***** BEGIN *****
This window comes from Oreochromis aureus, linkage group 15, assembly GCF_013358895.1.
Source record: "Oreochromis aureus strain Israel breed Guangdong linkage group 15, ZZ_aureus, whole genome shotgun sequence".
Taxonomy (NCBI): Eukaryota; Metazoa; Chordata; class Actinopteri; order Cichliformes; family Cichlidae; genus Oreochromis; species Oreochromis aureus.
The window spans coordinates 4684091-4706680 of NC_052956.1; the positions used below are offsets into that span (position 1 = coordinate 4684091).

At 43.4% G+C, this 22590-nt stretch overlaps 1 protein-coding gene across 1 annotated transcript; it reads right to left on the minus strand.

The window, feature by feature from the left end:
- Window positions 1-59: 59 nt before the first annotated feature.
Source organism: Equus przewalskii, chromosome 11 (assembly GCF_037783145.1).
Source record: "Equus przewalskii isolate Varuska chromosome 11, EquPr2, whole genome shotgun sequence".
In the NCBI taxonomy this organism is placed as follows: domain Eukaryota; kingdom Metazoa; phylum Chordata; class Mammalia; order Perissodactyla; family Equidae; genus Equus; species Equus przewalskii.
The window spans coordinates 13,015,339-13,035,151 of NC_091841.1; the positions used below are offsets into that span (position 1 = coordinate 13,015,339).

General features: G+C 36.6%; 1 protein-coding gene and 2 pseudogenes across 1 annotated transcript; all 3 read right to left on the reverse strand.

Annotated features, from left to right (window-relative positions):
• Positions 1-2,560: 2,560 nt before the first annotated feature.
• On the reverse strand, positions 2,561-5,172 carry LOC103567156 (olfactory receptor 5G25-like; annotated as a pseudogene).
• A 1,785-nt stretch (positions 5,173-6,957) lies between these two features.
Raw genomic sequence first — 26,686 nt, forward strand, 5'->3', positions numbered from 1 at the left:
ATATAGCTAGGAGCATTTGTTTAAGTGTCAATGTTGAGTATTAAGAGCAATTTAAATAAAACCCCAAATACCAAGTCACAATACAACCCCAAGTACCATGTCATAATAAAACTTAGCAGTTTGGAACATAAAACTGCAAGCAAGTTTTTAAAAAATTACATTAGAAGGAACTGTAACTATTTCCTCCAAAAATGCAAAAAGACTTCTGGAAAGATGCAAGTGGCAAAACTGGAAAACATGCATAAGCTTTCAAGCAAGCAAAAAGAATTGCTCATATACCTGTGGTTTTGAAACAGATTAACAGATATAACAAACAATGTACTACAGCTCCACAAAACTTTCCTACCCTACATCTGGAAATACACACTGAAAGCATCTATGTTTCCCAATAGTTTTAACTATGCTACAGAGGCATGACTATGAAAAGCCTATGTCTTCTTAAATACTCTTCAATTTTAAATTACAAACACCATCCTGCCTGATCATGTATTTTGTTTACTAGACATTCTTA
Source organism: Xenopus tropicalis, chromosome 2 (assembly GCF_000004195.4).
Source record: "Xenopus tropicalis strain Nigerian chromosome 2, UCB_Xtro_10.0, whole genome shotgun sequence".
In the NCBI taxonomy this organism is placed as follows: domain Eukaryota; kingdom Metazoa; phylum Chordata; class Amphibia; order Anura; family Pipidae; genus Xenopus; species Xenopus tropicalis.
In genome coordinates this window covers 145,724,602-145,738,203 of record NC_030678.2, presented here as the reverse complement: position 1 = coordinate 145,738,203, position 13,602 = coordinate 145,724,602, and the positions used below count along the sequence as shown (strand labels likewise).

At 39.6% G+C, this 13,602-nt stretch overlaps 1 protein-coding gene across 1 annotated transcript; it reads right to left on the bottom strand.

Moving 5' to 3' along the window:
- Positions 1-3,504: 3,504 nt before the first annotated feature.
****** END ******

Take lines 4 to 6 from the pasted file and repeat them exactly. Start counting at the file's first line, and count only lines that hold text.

The window spans coordinates 4684091-4706680 of NC_052956.1; the positions used below are offsets into that span (position 1 = coordinate 4684091).

At 43.4% G+C, this 22590-nt stretch overlaps 1 protein-coding gene across 1 annotated transcript; it reads right to left on the minus strand.

The window, feature by feature from the left end: